Like many medical students affected by the COVID-19 pandemic, David's experience at his European medical school was very different than he expected. Courses that were historically taught in person were canceled or offered virtually; he needed to study and master the material on his own, without the benefit of interactive learning sessions.
When it came time to prepare for his USMLE Step 1 exam, David followed his senior students' suggestions in terms of what resources to use, how much time to spend studying every day, and what modes to use when going through UWorld. In the end, he struggled to integrate too many resources, and, as someone who had always been a high scorer on standardized exams all his life, he was frustrated with his relatively low -- yet passing -- performance.
As he began to prepare for the Step 2 CK exam, he knew something had to change, but he was uncertain about which aspects of his preparation were the highest priority. On repeated self-assessments, David recognized that he was hitting a wall: more studying failed to move the needle and he couldn't get higher than a not-quite-passing score of 208.
We helped David with our complete set of services, starting with the Diagnostic Intake Assessment, or DIA, which allowed us to get a handle on his situation. With his DIA results in hand, we helped David re-conceptualize his approach to preparing for his Step 2 exam. David recognized that part of the problem was that brute force memorization had been effective for many of his previous exams, but the sheer amount of material tested by the Step 2 required a different strategy. Another problem was that he was focusing on speed over mastery; this is a common issue we see among students who believe they need to focus on covering a certain amount of material in a given amount of time, rather than taking the time to master it.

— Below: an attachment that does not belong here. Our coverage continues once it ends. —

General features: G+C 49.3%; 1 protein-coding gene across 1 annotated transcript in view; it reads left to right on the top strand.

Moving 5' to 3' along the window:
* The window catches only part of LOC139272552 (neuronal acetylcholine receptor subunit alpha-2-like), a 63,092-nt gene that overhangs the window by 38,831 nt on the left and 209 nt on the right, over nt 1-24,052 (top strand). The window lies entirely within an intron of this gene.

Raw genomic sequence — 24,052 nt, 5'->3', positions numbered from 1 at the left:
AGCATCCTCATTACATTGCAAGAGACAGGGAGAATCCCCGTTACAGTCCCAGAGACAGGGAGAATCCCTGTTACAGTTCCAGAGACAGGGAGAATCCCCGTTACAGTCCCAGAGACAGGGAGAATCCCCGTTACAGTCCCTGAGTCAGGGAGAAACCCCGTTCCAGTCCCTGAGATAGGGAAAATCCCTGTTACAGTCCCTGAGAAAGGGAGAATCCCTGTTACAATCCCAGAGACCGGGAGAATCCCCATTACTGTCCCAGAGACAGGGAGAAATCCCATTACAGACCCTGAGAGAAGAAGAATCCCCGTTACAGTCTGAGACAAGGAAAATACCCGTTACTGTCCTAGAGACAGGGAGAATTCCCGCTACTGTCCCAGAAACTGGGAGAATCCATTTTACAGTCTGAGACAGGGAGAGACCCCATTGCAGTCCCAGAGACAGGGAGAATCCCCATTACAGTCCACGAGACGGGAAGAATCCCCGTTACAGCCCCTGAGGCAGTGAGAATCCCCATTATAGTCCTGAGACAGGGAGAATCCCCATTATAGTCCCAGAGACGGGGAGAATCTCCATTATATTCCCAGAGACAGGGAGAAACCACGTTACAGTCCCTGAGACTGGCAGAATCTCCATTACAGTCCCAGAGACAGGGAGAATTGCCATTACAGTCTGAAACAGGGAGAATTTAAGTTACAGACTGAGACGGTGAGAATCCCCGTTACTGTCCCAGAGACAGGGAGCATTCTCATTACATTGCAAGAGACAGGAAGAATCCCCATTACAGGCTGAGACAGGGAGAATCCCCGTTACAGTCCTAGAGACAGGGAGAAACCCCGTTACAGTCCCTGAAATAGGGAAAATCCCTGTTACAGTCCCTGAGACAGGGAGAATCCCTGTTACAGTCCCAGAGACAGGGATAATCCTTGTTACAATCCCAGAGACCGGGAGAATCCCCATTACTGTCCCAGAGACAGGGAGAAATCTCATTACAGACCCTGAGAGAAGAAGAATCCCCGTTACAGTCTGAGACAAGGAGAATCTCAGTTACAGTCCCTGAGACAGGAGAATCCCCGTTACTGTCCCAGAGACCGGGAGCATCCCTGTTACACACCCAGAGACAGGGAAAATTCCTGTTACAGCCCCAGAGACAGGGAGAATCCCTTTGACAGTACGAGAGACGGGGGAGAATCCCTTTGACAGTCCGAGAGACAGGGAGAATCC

We also helped David adopt new strategies for attacking Step 2 vignette-style questions. While his clinical reasoning skills were good, he learned to take the time to analyze each piece of information carefully and exhaustively. At first, it felt uncomfortable to step back and take more time on each question, but, by taking the time to deconstruct every question, David was able to gradually accelerate as his knowledge base grew more robust. Moreover, with increasingly automatic access to his knowledge, David was able to focus less on having to remember, while focusing more on sharpening his clinical reasoning.
David's diligence, hard work, and willingness to rebuild his studying technique from the ground up, led him from stagnating at a score of 208 on self-assessments to a real deal score of 260 on the Step 2 CK exam.
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